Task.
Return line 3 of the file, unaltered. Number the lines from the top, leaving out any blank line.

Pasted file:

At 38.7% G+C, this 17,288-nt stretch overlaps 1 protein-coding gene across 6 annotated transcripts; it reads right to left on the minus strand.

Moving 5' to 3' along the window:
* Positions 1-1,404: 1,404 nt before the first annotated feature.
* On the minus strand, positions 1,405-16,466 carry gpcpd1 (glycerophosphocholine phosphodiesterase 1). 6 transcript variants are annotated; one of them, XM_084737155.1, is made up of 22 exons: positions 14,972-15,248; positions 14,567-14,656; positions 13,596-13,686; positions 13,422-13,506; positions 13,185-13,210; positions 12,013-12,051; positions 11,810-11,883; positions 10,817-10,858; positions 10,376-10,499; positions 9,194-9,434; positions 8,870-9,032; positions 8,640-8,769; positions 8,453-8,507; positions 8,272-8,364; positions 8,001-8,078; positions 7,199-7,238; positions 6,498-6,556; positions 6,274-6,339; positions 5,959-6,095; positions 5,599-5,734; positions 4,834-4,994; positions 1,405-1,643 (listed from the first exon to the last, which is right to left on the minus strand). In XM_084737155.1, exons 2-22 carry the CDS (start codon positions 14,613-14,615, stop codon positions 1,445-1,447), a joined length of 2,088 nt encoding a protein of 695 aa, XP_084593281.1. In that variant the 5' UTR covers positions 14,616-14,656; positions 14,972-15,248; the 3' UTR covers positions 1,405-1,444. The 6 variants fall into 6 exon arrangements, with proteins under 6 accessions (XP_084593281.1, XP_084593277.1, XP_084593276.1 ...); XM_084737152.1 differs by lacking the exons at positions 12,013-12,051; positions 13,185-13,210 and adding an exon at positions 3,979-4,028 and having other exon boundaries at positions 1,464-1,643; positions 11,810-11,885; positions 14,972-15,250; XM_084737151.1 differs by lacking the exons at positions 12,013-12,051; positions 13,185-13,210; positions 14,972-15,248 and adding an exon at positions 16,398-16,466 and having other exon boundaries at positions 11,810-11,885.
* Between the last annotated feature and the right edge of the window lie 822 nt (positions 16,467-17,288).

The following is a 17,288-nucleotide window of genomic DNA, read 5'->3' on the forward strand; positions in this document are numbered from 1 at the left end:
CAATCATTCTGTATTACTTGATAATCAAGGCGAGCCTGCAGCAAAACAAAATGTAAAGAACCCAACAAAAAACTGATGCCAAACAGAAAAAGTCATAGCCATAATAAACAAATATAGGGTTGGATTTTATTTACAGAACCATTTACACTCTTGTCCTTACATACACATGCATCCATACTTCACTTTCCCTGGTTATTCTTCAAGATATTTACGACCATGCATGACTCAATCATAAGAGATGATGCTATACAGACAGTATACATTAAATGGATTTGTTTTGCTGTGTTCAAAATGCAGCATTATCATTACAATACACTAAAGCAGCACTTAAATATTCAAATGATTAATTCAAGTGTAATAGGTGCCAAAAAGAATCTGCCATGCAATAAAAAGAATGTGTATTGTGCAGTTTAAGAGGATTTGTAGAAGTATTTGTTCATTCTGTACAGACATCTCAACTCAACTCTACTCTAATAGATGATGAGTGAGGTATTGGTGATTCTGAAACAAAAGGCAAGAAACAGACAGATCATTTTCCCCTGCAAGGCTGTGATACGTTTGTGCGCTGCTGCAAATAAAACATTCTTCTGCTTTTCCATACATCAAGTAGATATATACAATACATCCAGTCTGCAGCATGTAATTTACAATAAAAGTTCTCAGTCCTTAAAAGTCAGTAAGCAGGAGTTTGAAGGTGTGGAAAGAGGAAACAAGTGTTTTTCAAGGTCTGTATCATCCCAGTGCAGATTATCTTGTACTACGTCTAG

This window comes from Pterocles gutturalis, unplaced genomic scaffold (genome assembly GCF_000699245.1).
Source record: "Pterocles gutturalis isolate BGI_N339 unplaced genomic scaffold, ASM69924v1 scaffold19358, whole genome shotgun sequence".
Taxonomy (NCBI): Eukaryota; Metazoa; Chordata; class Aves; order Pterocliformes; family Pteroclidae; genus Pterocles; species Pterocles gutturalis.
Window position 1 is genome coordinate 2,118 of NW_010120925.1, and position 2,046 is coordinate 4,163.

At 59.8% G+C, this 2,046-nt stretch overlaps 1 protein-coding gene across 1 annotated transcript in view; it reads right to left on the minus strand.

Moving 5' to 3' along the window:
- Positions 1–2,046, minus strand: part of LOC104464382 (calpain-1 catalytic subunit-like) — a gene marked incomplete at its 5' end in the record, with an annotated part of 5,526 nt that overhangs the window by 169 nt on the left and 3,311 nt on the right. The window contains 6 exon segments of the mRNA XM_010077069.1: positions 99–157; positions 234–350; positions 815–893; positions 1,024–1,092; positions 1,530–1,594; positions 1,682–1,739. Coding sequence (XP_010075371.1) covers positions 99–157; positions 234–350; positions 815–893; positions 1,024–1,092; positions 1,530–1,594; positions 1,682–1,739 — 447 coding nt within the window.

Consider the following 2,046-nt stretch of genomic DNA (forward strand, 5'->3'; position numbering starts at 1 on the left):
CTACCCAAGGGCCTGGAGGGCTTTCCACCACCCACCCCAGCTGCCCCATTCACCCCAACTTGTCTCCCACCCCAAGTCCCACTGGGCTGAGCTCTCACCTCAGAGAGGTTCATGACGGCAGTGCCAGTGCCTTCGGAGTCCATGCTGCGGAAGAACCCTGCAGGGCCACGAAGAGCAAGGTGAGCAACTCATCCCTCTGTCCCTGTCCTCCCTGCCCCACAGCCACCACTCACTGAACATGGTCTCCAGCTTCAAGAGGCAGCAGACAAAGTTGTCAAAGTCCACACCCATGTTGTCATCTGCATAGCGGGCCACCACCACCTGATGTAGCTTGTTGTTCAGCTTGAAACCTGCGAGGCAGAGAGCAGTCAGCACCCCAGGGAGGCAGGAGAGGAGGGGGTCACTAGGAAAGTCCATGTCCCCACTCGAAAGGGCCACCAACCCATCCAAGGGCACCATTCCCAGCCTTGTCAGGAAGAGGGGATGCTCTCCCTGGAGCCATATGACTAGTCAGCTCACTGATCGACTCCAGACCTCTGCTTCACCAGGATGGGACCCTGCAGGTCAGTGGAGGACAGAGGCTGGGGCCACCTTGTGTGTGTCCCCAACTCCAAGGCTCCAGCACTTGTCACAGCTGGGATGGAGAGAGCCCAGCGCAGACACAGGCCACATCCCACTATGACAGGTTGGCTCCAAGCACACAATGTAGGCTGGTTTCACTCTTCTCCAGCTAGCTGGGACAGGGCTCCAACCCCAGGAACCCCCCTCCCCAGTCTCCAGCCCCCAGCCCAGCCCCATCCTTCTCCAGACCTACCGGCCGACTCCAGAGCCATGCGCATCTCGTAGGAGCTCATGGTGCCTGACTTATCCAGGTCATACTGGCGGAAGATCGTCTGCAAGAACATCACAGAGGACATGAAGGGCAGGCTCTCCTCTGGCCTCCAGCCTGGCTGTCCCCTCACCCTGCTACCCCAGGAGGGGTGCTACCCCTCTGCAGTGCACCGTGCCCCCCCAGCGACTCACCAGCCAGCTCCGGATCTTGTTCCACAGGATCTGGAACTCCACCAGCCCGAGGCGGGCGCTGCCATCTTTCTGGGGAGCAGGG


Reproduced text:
* Positions 1-1,404: 1,404 nt before the first annotated feature.